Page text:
Postgres Triggers: Best Practices and Common Use Cases – PGSQL Phriday #007

PGSQL Phriday #007 – Be the James Bond of your Database – take risks, Create Triggers, and always remember that you have a license to thrill.

Lætitia Avrot is hosting the #PGSQLPhriday 007
PGSQL Phriday is a monthly community blog event by the PostgreSQL community.

Postgres Triggers is a powerful tool for automatically executing custom code when certain events occur in the database, such as INSERTs, UPDATEs, or DELETEs in a table. While Triggers can be very useful for enforcing business rules, auditing changes to data, and maintaining data consistency, they can potentially corrupt the database if they are not designed and implemented carefully.

Some popular Trigger pitfalls:

  • Endless loops: Triggers can cause infinite loops if they update the same table or tables that are referenced by other Triggers. This can lead to excessive CPU usage and lock the database, resulting in poor performance and even crashing the database.
  • Conflicts: Triggers can conflict with each other if they are designed to perform the same action on the same table or column. This can result in unexpected behavior, data inconsistencies, and even data loss.
  • Errors: Triggers can generate errors if they contain bugs or are not designed to handle certain edge cases. This can cause data corruption, inconsistent data, or even crashing the database.

Some best practices to follow:

  • Use sparingly: Triggers should be used only when necessary, and only on the tables where they are needed. Too many triggers can slow down the database and cause unnecessary complexity.
  • Efficient code: Triggers should be designed to execute quickly and efficiently. This can include using appropriate indexes, optimizing queries, and minimizing the use of unnecessary database resources.
  • Test thoroughly: Triggers should be thoroughly tested before they are deployed to the production environment. This can include testing for conflicts, performance issues, and error handling.
  • Monitoring: Triggers should be monitored regularly to ensure that they are executing as expected and that they are not causing excessive load on the database.

Now that we’ve looked at a bit of Pros & Cons, let’s look at Postgres triggers that can be used for two main purposes:

  • Business logic flow
  • Audit flow

Business logic flow: To enforce business rules by automatically executing custom code when certain events occur in the database. For example, a trigger can be defined to prevent certain rows from being inserted into a table or to update the values of certain columns based on the values in other columns. This can help to ensure data consistency and enforce business rules.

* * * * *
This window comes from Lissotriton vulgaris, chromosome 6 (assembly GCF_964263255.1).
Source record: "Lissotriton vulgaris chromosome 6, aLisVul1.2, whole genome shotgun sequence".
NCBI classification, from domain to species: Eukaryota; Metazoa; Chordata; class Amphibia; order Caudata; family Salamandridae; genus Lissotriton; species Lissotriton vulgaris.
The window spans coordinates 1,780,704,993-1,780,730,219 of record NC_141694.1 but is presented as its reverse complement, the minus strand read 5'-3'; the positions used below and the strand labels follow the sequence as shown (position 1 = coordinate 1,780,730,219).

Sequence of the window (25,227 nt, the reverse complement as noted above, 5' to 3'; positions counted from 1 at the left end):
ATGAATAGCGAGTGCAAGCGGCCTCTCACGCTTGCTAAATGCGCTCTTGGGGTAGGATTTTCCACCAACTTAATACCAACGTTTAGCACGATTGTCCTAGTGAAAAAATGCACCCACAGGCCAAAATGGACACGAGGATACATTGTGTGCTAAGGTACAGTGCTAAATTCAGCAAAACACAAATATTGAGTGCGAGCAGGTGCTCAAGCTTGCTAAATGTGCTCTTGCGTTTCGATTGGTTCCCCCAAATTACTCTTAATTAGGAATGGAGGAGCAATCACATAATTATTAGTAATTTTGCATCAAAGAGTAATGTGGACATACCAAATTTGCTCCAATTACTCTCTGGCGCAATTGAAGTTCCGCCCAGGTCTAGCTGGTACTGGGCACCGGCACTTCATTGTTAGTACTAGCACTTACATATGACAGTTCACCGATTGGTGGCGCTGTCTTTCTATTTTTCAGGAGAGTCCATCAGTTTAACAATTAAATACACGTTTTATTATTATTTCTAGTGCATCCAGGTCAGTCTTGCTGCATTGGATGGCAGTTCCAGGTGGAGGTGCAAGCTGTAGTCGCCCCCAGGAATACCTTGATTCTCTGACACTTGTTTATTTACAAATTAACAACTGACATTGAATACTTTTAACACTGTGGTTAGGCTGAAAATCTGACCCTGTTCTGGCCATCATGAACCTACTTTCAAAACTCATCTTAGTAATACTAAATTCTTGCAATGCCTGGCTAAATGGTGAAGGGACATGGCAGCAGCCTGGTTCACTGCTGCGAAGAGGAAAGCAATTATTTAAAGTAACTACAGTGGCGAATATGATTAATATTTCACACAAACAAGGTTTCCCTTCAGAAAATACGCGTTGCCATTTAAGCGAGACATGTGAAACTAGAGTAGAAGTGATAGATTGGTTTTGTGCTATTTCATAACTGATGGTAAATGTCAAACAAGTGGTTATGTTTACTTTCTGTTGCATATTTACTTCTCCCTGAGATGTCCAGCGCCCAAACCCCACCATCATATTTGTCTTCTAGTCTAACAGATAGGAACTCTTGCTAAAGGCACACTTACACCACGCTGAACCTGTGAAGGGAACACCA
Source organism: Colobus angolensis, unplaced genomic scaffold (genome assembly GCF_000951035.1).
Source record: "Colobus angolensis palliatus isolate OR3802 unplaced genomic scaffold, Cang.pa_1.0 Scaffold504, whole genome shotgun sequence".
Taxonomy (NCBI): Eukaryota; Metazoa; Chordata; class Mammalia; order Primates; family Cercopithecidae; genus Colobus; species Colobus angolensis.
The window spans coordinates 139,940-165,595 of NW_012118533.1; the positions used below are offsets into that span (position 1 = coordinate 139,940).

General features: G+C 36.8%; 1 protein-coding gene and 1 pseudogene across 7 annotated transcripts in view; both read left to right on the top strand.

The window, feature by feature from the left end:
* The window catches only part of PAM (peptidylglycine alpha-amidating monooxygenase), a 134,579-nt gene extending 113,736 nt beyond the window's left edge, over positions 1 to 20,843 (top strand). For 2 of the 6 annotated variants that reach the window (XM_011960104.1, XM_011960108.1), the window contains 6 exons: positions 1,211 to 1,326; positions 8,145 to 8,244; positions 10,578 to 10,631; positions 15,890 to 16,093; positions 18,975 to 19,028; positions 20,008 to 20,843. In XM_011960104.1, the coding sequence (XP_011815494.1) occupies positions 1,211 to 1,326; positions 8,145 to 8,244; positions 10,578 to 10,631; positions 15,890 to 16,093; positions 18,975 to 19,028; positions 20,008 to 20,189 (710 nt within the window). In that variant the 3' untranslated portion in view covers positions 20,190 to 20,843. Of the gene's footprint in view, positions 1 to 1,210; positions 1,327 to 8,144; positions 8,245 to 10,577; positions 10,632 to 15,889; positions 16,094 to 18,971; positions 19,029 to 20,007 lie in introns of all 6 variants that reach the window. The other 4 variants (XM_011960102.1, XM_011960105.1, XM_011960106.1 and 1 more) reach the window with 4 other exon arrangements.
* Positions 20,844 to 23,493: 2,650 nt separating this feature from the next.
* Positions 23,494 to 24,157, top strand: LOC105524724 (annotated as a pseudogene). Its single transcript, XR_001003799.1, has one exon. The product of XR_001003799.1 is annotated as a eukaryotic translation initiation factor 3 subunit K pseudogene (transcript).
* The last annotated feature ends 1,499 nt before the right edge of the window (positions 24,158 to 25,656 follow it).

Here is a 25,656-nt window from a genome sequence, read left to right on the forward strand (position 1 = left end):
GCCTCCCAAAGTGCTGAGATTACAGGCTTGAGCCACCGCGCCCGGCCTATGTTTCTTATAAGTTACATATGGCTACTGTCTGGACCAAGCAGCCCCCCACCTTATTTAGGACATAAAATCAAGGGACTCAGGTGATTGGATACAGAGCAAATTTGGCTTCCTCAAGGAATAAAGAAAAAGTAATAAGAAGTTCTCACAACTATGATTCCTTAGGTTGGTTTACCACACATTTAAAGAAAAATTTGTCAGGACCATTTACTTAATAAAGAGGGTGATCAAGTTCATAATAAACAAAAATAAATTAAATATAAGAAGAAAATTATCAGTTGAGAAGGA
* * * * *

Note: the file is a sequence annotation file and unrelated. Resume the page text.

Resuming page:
Audit flow: To audit changes to data by automatically recording information about changes that are made to a table. For example, a trigger can be defined to record the user who made a change, the time when the change was made, and the old and new values of the changed data. This can help to track changes to data over time and identify potential issues.

Both business logic and audit flows can be useful in different contexts, depending on the specific requirements of the application. It’s important to design and implement triggers carefully, however, to ensure that they execute efficiently and do not cause performance issues or data corruption.

Event triggers

Event triggers in Postgres are specifically used to execute custom code in response to specific events that occur in the database. Unlike regular triggers, which are associated with specific tables and execute when changes are made to those tables, event triggers are associated with specific events that occur at the database level, such as the creation or deletion of a table, or the start or end of a transaction.

Defined using the `CREATE EVENT TRIGGER` statement, and can be used for a variety of purposes, including:

Schema management: Event triggers can be used to automate schema management tasks, such as creating or modifying tables, indexes, or other database objects in response to specific events.
Security management: Event triggers can be used to enforce security policies.
Maintenance: Can be used to automate maintenance tasks, such as archiving data to reduce disk space usage.

Postgres triggers provide a mechanism for responding to changes in your database by executing custom code in response to specific events. Triggers can be used to enforce business rules, validate data, automate tasks, and perform audit logging. They are highly customizable and can be created at the row, statement, or database level, allowing you to tailor their behavior to your specific needs. While triggers can be a powerful tool, they should be used judiciously to avoid negatively impacting database performance.

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